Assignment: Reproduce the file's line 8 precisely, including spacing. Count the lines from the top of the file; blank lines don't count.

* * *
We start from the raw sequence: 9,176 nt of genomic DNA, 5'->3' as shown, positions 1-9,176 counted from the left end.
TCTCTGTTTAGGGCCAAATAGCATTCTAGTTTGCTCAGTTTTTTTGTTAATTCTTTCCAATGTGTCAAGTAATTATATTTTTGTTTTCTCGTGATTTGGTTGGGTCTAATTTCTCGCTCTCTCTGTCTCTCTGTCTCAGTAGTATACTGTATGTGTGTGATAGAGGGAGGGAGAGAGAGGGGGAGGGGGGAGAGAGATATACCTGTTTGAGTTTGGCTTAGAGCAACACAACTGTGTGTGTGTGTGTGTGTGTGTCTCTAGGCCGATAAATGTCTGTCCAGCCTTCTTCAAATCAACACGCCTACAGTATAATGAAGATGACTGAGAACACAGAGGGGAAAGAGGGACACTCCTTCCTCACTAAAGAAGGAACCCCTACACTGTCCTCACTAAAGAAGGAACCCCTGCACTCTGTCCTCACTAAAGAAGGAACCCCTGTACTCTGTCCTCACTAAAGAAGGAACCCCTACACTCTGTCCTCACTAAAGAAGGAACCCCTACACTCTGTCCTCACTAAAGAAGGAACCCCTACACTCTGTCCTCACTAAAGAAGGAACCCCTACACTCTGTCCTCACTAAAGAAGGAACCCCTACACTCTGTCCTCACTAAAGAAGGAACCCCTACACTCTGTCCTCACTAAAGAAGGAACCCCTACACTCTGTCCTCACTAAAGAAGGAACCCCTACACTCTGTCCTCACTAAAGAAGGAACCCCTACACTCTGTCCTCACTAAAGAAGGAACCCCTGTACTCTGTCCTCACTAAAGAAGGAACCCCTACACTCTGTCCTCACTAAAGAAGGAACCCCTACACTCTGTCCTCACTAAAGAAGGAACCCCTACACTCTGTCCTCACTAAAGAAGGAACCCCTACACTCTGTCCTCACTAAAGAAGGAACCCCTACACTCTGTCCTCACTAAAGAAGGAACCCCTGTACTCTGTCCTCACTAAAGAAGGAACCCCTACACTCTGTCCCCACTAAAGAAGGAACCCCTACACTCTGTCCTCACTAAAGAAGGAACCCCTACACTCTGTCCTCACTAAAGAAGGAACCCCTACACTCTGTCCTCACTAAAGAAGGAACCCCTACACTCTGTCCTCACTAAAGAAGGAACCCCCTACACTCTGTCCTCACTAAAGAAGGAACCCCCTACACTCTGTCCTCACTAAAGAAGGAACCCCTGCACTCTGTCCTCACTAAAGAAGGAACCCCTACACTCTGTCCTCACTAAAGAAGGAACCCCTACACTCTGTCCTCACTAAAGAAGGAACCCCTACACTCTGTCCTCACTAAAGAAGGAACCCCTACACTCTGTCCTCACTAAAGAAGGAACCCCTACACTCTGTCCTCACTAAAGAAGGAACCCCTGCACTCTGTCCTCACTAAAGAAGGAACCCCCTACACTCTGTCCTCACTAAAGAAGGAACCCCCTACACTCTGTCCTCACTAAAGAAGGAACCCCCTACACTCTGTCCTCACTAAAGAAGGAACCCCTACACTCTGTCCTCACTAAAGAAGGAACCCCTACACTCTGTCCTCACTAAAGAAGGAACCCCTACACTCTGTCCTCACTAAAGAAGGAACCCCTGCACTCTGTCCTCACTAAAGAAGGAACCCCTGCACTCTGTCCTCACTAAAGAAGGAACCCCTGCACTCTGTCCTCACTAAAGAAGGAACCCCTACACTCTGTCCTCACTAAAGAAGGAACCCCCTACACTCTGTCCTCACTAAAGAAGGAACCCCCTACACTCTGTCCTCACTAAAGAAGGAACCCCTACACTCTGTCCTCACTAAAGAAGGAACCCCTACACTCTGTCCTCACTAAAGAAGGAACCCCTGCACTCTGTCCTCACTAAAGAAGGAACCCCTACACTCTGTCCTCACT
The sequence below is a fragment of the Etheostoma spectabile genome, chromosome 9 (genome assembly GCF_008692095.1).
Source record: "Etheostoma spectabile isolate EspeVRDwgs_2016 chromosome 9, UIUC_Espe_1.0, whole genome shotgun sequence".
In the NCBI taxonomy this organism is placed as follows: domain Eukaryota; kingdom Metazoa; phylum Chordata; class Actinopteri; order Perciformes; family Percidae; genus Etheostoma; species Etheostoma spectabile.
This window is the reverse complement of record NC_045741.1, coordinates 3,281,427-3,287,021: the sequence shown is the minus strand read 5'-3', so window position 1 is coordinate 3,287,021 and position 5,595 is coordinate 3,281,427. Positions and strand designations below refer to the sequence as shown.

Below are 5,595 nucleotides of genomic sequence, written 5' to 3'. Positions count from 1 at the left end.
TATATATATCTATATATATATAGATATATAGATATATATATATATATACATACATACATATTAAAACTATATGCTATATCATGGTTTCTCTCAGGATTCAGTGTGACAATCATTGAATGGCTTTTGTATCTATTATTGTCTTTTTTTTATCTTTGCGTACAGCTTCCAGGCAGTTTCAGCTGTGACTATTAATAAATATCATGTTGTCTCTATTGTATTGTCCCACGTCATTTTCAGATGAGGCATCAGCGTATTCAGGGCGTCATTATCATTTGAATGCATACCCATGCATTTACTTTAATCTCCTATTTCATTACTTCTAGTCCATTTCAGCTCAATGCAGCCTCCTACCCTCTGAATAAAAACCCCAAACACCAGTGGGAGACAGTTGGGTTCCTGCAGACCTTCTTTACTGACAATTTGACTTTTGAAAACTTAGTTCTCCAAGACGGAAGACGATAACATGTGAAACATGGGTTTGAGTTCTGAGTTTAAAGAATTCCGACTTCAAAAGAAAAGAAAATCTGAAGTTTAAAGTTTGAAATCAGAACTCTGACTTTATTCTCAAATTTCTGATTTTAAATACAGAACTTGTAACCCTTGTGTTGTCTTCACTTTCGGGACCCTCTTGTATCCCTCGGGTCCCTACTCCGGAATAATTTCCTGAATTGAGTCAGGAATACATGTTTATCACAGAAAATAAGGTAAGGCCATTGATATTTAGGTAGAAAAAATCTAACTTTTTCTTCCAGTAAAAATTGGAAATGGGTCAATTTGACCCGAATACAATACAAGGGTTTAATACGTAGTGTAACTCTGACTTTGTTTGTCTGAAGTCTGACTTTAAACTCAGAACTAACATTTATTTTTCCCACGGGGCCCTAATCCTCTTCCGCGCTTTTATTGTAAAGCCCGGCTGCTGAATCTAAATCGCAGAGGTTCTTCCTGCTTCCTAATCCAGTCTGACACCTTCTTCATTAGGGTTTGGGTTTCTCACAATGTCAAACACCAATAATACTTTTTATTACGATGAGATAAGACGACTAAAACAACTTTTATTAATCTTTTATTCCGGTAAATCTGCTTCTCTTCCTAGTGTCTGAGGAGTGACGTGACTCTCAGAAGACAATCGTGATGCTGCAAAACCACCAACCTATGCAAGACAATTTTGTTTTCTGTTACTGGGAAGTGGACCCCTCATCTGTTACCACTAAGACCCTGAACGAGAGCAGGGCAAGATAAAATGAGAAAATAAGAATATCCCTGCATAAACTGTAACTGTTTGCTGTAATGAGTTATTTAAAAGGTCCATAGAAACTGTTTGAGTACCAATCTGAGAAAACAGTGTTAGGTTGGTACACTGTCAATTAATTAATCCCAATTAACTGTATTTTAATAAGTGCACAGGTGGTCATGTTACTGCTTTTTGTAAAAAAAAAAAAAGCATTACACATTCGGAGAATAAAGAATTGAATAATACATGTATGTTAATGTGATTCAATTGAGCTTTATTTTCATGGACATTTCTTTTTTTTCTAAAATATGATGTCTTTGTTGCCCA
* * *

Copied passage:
TATATATATCTATATATATATAGATATATAGATATATATATATATATACATACATACATATTAAAACTATATGCTATATCATGGTTTCTCTCAGGATTCAGTGTGACAATCATTGAATGGCTTTTGTATCTATTATTGTCTTTTTTTTATCTTTGCGTACAGCTTCCAGGCAGTTTCAGCTGTGACTATTAATAAATATCATGTTGTCTCTATTGTATTGTCCCACGTCATTTTCAGATGAGGCATCAGCGTATTCAGGGCGTCATTATCATTTGAATGCATACCCATGCATTTACTTTAATCTCCTATTTCATTACTTCTAGTCCATTTCAGCTCAATGCAGCCTCCTACCCTCTGAATAAAAACCCCAAACACCAGTGGGAGACAGTTGGGTTCCTGCAGACCTTCTTTACTGACAATTTGACTTTTGAAAACTTAGTTCTCCAAGACGGAAGACGATAACATGTGAAACATGGGTTTGAGTTCTGAGTTTAAAGAATTCCGACTTCAAAAGAAAAGAAAATCTGAAGTTTAAAGTTTGAAATCAGAACTCTGACTTTATTCTCAAATTTCTGATTTTAAATACAGAACTTGTAACCCTTGTGTTGTCTTCACTTTCGGGACCCTCTTGTATCCCTCGGGTCCCTACTCCGGAATAATTTCCTGAATTGAGTCAGGAATACATGTTTATCACAGAAAATAAGGTAAGGCCATTGATATTTAGGTAGAAAAAATCTAACTTTTTCTTCCAGTAAAAATTGGAAATGGGTCAATTTGACCCGAATACAATACAAGGGTTTAATACGTAGTGTAACTCTGACTTTGTTTGTCTGAAGTCTGACTTTAAACTCAGAACTAACATTTATTTTTCCCACGGGGCCCTAATCCTCTTCCGCGCTTTTATTGTAAAGCCCGGCTGCTGAATCTAAATCGCAGAGGTTCTTCCTGCTTCCTAATCCAGTCTGACACCTTCTTCATTAGGGTTTGGGTTTCTCACAATGTCAAACACCAATAATACTTTTTATTACGATGAGATAAGACGACTAAAACAACTTTTATTAATCTTTTATTCCGGTAAATCTGCTTCTCTTCCTAGTGTCTGAGGAGTGACGTGACTCTCAGAAGACAATCGTGATGCTGCAAAACCACCAACCTATGCAAGACAATTTTGTTTTCTGTTACTGGGAAGTGGACCCCTCATCTGTTACCACTAAGACCCTGAACGAGAGCAGGGCAAGATAAAATGAGAAAATAAGAATATCCCTGCATAAACTGTAACTGTTTGCTGTAATGAGTTATTTAAAAGGTCCATAGAAACTGTTTGAGTACCAATCTGAGAAAACAGTGTTAGGTTGGTACACTGTCAATTAATTAATCCCAATTAACTGTATTTTAATAAGTGCACAGGTGGTCATGTTACTGCTTTTTGTAAAAAAAAAAAAAGCATTACACATTCGGAGAATAAAGAATTGAATAATACATGTATGTTAATGTGATTCAATTGAGCTTTATTTTCATGGACATTTCTTTTTTTTCTAAAATATGATGTCTTTGTTGCCCA